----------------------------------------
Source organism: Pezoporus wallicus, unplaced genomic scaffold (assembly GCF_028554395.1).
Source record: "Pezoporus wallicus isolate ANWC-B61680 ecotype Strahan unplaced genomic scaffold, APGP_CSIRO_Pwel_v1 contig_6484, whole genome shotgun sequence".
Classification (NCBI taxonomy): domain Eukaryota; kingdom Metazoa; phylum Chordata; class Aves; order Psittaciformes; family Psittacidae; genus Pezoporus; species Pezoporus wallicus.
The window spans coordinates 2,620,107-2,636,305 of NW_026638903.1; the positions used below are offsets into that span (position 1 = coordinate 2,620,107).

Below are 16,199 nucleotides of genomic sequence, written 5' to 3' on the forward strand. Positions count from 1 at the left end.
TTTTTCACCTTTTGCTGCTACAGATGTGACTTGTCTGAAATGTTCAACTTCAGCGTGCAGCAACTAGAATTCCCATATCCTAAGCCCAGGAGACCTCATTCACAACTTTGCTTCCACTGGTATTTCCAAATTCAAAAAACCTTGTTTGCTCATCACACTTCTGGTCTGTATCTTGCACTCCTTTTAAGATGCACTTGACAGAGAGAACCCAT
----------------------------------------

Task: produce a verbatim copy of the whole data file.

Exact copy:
Source organism: Pezoporus wallicus, unplaced genomic scaffold (assembly GCF_028554395.1).
Source record: "Pezoporus wallicus isolate ANWC-B61680 ecotype Strahan unplaced genomic scaffold, APGP_CSIRO_Pwel_v1 contig_6484, whole genome shotgun sequence".
Classification (NCBI taxonomy): domain Eukaryota; kingdom Metazoa; phylum Chordata; class Aves; order Psittaciformes; family Psittacidae; genus Pezoporus; species Pezoporus wallicus.
The window spans coordinates 2,620,107-2,636,305 of NW_026638903.1; the positions used below are offsets into that span (position 1 = coordinate 2,620,107).

Below are 16,199 nucleotides of genomic sequence, written 5' to 3' on the forward strand. Positions count from 1 at the left end.
TTTTTCACCTTTTGCTGCTACAGATGTGACTTGTCTGAAATGTTCAACTTCAGCGTGCAGCAACTAGAATTCCCATATCCTAAGCCCAGGAGACCTCATTCACAACTTTGCTTCCACTGGTATTTCCAAATTCAAAAAACCTTGTTTGCTCATCACACTTCTGGTCTGTATCTTGCACTCCTTTTAAGATGCACTTGACAGAGAGAACCCAT